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Criminal Law Cases that Sculpted Acteus Reus
Actus Reus - Guilty Act!
The following cases have all helped to sculpt the way we understand and deal with the concept of actus reus - or guilty act - in law today. Although there may be many more that sculpted actus reus, these are definitely a good start for anyone newly interesting in law.
The concept of actus reus is fundamental to our understanding of law and so naturally so are the individual recorded scenarios that formed it!
R v Mitchell (1983)
The case where a man attempted to cut in line at a Post Office only to be confronted by an elderly man who he pushed into a crowd onto an elderly woman, causing her to fall, break her leg and later, die.
The defendant argued that his unlawful act was not directed at that elderly woman but the appeal court ruled that it didn't matter. Mitchell was convicted of unlawful act manslaughter.
Winzar v Chief Constable of Kent (1983)
A man was taken to the hospital but was found to just be drunk and told to leave. Not leaving, the police were called and he was taken to the street. He was then arrested there for being drunk on a highway despite the police taking him there themselves.
The courts ruled that it was enough for Winzar to have been found drunk on a highway and it was not necessary to ask how he got there.
R v Miller (1983)
Miller was squatting in a building and fell asleep on his mattress whilst smoking. His cigarette set fire to the mattress but when Miller awoke he simply went to a different room. This allowed the fire spread to the other rooms, causing damages of £800.
The court ruled that Miller was guilty of arson due to the following facts:
- Miller's recklessness to the fire constituted mens rea 'guilty mind'.
- His subsequent failure (omission) at putting out the fire, coupled with his initial recklessness constituted actus reus under the principle of 'supervening fault'.
R v Pitwood (1902)
The case where a railway company employee forgot to drop the train track gate, causing a collision of a hay cart with a train and the subsequent death of its driver.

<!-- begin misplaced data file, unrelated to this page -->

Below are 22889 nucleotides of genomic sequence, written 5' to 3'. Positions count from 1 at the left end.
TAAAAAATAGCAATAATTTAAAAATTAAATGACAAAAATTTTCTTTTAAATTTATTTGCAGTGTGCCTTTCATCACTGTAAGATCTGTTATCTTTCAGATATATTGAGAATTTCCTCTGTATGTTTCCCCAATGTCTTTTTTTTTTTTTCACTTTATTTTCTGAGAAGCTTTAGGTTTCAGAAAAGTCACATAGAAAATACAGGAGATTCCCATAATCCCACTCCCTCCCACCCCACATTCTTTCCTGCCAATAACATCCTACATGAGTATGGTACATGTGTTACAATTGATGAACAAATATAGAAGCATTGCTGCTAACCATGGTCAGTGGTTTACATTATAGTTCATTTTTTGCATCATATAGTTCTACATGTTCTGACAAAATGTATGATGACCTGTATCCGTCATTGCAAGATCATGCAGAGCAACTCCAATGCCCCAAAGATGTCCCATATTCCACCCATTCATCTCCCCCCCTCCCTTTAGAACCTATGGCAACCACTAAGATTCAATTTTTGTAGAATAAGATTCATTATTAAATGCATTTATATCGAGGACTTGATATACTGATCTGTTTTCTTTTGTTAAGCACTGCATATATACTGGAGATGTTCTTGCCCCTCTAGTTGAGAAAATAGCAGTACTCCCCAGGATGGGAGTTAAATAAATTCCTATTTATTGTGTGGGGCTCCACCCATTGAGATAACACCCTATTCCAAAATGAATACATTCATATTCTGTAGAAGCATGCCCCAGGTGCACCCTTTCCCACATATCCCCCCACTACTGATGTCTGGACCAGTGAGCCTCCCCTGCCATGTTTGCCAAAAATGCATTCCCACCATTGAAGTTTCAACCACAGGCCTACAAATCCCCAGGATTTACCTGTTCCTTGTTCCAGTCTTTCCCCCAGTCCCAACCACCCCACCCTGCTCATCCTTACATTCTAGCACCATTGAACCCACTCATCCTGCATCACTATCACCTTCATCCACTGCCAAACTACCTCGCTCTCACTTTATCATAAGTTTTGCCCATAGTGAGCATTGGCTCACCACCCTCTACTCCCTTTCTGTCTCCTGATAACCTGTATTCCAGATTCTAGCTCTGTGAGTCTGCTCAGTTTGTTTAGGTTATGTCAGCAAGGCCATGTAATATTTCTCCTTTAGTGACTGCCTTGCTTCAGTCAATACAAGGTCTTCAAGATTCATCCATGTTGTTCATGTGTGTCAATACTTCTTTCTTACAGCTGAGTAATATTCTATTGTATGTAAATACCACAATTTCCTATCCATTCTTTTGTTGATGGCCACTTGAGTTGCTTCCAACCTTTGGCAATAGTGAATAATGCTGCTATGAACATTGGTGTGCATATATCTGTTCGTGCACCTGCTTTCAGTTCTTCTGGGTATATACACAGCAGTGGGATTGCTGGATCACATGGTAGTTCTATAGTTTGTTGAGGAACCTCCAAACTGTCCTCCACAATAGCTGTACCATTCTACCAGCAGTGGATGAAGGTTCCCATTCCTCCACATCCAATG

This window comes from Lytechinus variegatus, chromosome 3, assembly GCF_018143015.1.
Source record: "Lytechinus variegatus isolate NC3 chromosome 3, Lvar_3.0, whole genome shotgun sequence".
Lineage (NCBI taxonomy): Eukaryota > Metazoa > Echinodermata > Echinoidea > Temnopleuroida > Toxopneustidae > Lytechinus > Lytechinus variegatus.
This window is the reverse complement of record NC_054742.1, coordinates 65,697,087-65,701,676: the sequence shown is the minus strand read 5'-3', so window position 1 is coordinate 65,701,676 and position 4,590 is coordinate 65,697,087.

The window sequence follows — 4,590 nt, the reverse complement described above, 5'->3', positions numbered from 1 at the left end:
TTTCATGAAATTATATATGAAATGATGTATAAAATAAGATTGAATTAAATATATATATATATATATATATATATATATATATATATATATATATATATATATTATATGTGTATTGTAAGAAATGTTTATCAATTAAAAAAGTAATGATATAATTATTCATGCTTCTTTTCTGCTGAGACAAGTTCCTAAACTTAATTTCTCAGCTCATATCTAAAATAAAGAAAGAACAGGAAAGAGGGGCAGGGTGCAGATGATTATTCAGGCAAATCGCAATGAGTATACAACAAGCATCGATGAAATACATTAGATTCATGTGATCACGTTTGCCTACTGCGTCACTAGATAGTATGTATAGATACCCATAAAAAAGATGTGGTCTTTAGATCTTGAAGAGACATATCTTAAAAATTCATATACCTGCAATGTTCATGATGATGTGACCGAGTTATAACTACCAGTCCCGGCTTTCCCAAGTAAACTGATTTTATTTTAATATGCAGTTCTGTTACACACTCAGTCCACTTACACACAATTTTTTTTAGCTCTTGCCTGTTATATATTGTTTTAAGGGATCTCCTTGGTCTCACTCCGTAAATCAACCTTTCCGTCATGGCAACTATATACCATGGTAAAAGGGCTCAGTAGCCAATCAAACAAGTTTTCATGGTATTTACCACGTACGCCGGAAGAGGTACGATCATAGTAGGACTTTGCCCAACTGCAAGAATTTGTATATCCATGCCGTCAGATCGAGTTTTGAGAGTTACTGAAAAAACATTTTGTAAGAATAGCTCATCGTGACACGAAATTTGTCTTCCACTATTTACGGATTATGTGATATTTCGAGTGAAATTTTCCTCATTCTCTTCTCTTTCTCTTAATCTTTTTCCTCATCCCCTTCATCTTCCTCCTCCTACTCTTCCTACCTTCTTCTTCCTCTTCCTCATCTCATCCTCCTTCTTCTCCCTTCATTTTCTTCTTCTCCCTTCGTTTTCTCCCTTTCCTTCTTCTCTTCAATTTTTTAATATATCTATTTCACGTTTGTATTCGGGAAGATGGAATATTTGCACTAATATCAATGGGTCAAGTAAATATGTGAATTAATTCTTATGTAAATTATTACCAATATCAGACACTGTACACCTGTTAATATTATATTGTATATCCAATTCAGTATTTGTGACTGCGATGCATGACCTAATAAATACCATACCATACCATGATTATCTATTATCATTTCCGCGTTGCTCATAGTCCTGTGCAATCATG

The courts ruled that the defendant had a contractual duty to manage the gate and therefore was guilty of manslaughter for his failure to do so.
This case is Important because it shows that some professions impose duties that require more action than the average reasonable citizen in certain situations.
R v Dytham (1979)
- A policeman was convicted for failing to act upon his duties when a fight broke out at a club.
- the courts ruled that even though the policeman was off duty at the time he should still have been obligated to do whatever a reasonable policeman could have done in the specific situation.
- This case can draw a parallel, then, to case above mentioned R v Pitwood as it too exemplifies the idea that certain members of the public have more inherent duty than the average reasonable citizen.
Remember to try to memorise the years in which these cases were dealt with - this will not only help you contextualise but also seem way more classy when referring to any one of them.
"Winzar v Chief Constable of Kent 1983" sounds a lot more informed than "Winzar v Chief Constable of Kent" and informed is what you want to portray as a lawyer to your firm or student to your professor!
R v Stone & Dobinson (1977)
The two defendants (of below intelligence) took in one of their sisters as a guest. She then became ill did progressively got worse until she died.
It turned out that the two defendants, who had both agreed to look after her, had not attempted to get any medicine (or sought medical expertise) and so the court ruled that they had committed manslaughter.
It is then concluded that one has a legal duty to look after a person that one has voluntarily taken under one's care - if you fail to even try you will be punished.
R v Gibbins & Proctor
- Gibbins and Proctor partook in the landmark case that allowed the law to concretely express the idea that any carer of children has the legal duty to (at least try to) look after the children they have agreed to care for.
- Gibbins and Proctor were man and wife and both lived in the same house with the husband's (but not the wife's) daughter, Nelly.
- The wife was found to hold a hatred for Nelly and was believed to be the driving force behind Gibbins and Proctor failing to feed Nelly for a duration long enough for her to die of starvation.
- The courts ruled that a parent-child relationship was so self apparent that it did not need investigating and that Gibbins and Proctor were guilty of murder.
- A parent, according to common law, has the legal duty to look after his or her child and omitting to do so may result in criminal charges.